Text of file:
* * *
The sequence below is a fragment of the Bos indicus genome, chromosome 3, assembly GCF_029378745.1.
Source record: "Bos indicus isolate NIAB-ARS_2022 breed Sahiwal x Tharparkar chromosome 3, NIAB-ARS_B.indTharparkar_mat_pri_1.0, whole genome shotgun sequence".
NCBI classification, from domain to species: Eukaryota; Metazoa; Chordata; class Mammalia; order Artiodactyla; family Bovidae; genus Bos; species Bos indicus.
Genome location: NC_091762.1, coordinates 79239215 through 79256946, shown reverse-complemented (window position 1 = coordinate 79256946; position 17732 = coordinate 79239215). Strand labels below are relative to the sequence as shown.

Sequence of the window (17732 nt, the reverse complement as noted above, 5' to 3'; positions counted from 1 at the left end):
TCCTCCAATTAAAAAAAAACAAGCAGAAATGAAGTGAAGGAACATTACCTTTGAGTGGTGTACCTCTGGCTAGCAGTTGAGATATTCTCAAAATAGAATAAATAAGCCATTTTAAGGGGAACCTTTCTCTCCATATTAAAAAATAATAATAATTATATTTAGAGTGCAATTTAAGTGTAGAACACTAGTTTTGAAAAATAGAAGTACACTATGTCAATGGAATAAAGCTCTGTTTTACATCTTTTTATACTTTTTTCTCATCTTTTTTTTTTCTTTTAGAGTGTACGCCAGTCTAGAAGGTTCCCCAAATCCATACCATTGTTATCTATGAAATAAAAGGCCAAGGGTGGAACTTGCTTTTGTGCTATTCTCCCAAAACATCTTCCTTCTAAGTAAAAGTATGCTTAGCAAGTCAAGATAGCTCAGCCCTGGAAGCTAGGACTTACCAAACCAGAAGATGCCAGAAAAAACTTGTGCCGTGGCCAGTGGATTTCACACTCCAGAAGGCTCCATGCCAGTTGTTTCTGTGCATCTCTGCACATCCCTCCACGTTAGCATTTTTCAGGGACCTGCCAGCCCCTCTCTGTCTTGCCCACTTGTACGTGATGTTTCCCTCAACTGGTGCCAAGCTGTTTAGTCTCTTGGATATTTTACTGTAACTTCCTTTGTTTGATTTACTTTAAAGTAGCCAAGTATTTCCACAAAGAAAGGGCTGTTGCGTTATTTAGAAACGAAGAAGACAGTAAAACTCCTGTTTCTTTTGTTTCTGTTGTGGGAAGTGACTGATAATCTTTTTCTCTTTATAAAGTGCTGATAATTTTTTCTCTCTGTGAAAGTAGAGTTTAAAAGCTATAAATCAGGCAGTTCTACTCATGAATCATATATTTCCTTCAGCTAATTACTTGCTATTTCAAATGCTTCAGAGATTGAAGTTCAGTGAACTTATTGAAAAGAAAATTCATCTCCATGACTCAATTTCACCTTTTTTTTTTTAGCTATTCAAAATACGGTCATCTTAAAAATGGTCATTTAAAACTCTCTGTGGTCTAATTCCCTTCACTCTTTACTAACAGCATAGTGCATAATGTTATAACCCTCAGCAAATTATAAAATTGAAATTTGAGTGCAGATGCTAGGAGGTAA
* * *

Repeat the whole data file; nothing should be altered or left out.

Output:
The sequence below is a fragment of the Bos indicus genome, chromosome 3, assembly GCF_029378745.1.
Source record: "Bos indicus isolate NIAB-ARS_2022 breed Sahiwal x Tharparkar chromosome 3, NIAB-ARS_B.indTharparkar_mat_pri_1.0, whole genome shotgun sequence".
NCBI classification, from domain to species: Eukaryota; Metazoa; Chordata; class Mammalia; order Artiodactyla; family Bovidae; genus Bos; species Bos indicus.
Genome location: NC_091762.1, coordinates 79239215 through 79256946, shown reverse-complemented (window position 1 = coordinate 79256946; position 17732 = coordinate 79239215). Strand labels below are relative to the sequence as shown.

Sequence of the window (17732 nt, the reverse complement as noted above, 5' to 3'; positions counted from 1 at the left end):
TCCTCCAATTAAAAAAAAACAAGCAGAAATGAAGTGAAGGAACATTACCTTTGAGTGGTGTACCTCTGGCTAGCAGTTGAGATATTCTCAAAATAGAATAAATAAGCCATTTTAAGGGGAACCTTTCTCTCCATATTAAAAAATAATAATAATTATATTTAGAGTGCAATTTAAGTGTAGAACACTAGTTTTGAAAAATAGAAGTACACTATGTCAATGGAATAAAGCTCTGTTTTACATCTTTTTATACTTTTTTCTCATCTTTTTTTTTTCTTTTAGAGTGTACGCCAGTCTAGAAGGTTCCCCAAATCCATACCATTGTTATCTATGAAATAAAAGGCCAAGGGTGGAACTTGCTTTTGTGCTATTCTCCCAAAACATCTTCCTTCTAAGTAAAAGTATGCTTAGCAAGTCAAGATAGCTCAGCCCTGGAAGCTAGGACTTACCAAACCAGAAGATGCCAGAAAAAACTTGTGCCGTGGCCAGTGGATTTCACACTCCAGAAGGCTCCATGCCAGTTGTTTCTGTGCATCTCTGCACATCCCTCCACGTTAGCATTTTTCAGGGACCTGCCAGCCCCTCTCTGTCTTGCCCACTTGTACGTGATGTTTCCCTCAACTGGTGCCAAGCTGTTTAGTCTCTTGGATATTTTACTGTAACTTCCTTTGTTTGATTTACTTTAAAGTAGCCAAGTATTTCCACAAAGAAAGGGCTGTTGCGTTATTTAGAAACGAAGAAGACAGTAAAACTCCTGTTTCTTTTGTTTCTGTTGTGGGAAGTGACTGATAATCTTTTTCTCTTTATAAAGTGCTGATAATTTTTTCTCTCTGTGAAAGTAGAGTTTAAAAGCTATAAATCAGGCAGTTCTACTCATGAATCATATATTTCCTTCAGCTAATTACTTGCTATTTCAAATGCTTCAGAGATTGAAGTTCAGTGAACTTATTGAAAAGAAAATTCATCTCCATGACTCAATTTCACCTTTTTTTTTTTAGCTATTCAAAATACGGTCATCTTAAAAATGGTCATTTAAAACTCTCTGTGGTCTAATTCCCTTCACTCTTTACTAACAGCATAGTGCATAATGTTATAACCCTCAGCAAATTATAAAATTGAAATTTGAGTGCAGATGCTAGGAGGTAA